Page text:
Iraqi Media: A thing of the past or of the future?

April 11, 2011

A heated debate is underway in Baghdad. This time, it is not between Shias and Sunnis or Kurds and Arabs. It is not over past territorial disputes or revenue sharing. Rather, it is between two generations and their conflict over the future and shape of Iraq’s media.
The dispute is creating two fronts: One that is looking to the past and one that is looking to the future.
This became clear when the controversial “Journalists’ Protection Law” was discussed at Iraqi MP’s Safia Souhail’s cultural council last weekend in Baghdad. The talk brought together almost everyone who is connected to the law, and the debate reflected the real challenges that face the new Iraq.
Without getting into the legal and constitutional flaws of the proposed legislation to protect journalists, the key issue regarding the draft comes down to the philosophy behind it.
The law defines a journalist as a member of the Journalists’ Syndicate, which raises crucial questions about who is a journalist. What is the role of the journalist? Who should be protected? And ultimately, why should Iraq have special legislation for the most fluid category of professionals and commit the state to providing them with privileges?
One of the most difficult challenges in this digital age is defining a journalist. The traditional role of a journalist is morphing, and a new category of journalists is emerging.
This new breed of journalists cannot be boxed into a traditional definition. They might not know how to write a news story or to operate a radio mic or TV camera. They are not members of any syndicate. In fact they do not want to be called journalists. But they have a very large audience including everyone in Facebookstan and Twitterstan, who are also providing pictures, sound, footage and information from their areas.
The majority of the ground-breaking footage and stories over the past few years were taken by mobile phones and personal camcorders on YouTube, Facebook and Twitter. Think of the powerful footage of gunfire on Sulaimaniyah protesters this year; the tragic stoning death of a Yezidi girl in northern Iraq in 2007; and Saddam Hussein’s controversial hanging in 2006. All were shared through social media.
This community is increasing and shifting by the day. Their tools are changing just as quickly.
In Iraq, the number of Facebook users is over 600,000. No other media outlet has this community.
As a result, the debate about the future of media in many developed countries is about life after newspapers and traditional radio and television outlets.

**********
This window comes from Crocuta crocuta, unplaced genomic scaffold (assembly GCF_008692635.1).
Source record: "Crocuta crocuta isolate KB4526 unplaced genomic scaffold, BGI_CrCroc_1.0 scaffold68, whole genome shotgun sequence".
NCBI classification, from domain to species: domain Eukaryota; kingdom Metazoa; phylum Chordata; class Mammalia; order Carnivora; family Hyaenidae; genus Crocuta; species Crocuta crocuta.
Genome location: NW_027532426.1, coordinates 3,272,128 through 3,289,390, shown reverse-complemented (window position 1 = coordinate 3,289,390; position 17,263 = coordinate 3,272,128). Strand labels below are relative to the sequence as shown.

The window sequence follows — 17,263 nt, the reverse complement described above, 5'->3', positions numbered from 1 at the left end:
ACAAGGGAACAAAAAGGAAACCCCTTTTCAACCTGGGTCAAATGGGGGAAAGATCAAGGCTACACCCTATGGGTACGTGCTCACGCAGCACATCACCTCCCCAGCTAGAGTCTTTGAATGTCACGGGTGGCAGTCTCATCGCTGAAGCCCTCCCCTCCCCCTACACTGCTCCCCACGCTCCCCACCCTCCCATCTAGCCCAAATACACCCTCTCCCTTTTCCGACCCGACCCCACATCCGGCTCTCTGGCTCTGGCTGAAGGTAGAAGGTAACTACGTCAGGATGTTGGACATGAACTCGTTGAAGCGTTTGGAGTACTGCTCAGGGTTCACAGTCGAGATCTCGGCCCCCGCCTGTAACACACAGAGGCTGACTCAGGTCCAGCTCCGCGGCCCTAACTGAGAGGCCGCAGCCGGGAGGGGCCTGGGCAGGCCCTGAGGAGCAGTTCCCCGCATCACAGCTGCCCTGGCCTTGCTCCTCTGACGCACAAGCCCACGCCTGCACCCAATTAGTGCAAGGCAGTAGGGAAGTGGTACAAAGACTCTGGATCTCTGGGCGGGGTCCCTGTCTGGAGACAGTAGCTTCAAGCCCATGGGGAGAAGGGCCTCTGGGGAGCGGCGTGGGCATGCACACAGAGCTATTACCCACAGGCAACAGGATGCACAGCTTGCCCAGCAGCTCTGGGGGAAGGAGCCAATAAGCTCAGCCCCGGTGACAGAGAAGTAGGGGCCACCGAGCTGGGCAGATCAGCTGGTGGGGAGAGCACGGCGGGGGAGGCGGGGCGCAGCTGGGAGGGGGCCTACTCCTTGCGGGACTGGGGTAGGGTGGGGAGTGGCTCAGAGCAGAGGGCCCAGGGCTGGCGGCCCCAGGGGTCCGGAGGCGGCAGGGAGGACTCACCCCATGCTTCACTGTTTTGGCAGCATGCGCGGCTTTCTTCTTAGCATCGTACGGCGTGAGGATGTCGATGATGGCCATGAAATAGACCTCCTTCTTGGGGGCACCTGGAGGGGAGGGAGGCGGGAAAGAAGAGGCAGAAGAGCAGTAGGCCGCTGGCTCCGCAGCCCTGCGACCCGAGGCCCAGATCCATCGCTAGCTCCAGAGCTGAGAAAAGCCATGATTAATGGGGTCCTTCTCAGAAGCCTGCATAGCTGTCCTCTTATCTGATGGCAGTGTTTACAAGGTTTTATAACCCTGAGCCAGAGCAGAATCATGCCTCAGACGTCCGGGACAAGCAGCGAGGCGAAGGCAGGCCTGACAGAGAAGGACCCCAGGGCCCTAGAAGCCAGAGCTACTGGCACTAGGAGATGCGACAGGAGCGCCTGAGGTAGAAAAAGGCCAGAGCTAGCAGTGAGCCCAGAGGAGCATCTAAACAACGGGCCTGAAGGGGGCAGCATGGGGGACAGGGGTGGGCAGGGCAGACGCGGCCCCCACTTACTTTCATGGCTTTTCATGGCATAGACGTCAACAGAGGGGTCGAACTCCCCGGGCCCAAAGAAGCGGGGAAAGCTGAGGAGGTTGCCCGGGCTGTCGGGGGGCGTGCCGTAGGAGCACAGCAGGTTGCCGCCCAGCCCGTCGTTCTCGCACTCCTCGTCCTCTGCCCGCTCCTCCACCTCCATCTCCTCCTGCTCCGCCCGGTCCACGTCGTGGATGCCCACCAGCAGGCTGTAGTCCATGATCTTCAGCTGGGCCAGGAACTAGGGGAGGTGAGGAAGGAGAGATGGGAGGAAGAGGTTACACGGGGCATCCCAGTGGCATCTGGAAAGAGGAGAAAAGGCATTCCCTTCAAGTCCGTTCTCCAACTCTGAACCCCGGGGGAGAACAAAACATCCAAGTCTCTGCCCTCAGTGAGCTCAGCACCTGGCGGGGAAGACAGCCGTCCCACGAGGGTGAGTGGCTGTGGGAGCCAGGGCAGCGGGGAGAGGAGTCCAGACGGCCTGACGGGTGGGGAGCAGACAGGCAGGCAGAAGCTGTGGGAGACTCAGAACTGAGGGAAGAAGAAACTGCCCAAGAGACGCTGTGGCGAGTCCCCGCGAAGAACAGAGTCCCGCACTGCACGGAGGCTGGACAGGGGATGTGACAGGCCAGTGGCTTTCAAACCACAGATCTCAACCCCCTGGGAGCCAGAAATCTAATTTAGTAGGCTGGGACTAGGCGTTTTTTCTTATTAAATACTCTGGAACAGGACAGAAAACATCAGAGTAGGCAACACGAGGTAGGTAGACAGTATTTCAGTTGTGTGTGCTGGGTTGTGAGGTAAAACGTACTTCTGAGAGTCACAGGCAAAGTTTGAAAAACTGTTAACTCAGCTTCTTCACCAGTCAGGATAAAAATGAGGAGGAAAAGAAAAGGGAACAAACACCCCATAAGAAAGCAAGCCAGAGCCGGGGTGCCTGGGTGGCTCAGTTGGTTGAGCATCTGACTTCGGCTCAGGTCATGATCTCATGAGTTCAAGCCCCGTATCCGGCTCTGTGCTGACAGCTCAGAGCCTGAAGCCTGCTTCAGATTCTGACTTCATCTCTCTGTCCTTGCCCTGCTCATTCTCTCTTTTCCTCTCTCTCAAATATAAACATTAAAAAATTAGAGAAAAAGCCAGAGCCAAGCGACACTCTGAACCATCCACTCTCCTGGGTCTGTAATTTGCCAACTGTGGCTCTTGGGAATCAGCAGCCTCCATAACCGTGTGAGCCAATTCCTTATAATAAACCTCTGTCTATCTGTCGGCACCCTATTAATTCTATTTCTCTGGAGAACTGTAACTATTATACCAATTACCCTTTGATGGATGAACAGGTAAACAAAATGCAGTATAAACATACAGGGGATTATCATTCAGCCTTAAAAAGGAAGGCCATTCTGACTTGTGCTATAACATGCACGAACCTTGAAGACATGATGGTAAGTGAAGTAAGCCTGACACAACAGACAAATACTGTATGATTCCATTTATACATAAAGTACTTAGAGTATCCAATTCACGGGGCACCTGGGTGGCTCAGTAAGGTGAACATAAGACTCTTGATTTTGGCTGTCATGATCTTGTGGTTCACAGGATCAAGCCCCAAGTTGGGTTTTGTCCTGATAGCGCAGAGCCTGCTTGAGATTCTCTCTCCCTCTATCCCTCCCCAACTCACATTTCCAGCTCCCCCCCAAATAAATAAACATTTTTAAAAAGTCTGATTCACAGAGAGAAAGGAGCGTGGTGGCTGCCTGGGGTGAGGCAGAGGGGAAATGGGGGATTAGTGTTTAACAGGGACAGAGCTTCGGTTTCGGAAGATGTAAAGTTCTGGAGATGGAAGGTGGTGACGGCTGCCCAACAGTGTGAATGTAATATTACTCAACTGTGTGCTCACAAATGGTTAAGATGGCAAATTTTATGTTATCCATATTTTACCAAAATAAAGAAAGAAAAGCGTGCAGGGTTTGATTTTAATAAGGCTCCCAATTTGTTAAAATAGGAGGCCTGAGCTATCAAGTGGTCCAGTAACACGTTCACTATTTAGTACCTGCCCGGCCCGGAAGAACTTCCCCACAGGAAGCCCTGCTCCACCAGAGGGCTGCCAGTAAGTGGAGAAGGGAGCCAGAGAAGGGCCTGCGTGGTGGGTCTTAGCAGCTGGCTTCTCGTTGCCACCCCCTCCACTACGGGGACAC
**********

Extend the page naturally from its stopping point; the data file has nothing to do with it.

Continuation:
They are not debating the definition of a journalist, because the sad truth is that it no longer matters who a journalist is. What really matters is the information that is being disseminated. There are instead larger questions, such as: How is the information being presented? Is it credible or not? The question of who is producing the information is the least important concern today.
In light of this new landscape, there is a better way to strategically create an environment that gears Iraq and its political system toward the future, making it resistant to the earthquakes that are shaking the region.
Iraq needs to work on passing legislation that ensures citizens the right to information first, and then determine if there are any groups who need protection once the right to information becomes enshrined in law.
If the current Journalists’ Protection Law is passed, it would divide the media scene into two categories like Egypt.
Egypt’s traditional media was paid by the government, making ludicrous decisions such as manipulating a photo of Mubarak and Obama to ensure that the Egyptian leader was at the front of a shot taken at the White House. Meanwhile, Facebook and Twitter were sweeping Egypt, empowering a new category of citizen journalists who would later change the regime.
The debate today is between those who are looking toward the future and those who are looking at the past. If we do not accept that the only benefit of looking to the past is to build for the future, the same turmoil could occur in Iraq.
In Iraq, today is not the continuation of the past, but is the beginning of the future. The Iraqi parliament will prove when they discuss and decide on the JPL if this maxim is right or wrong!

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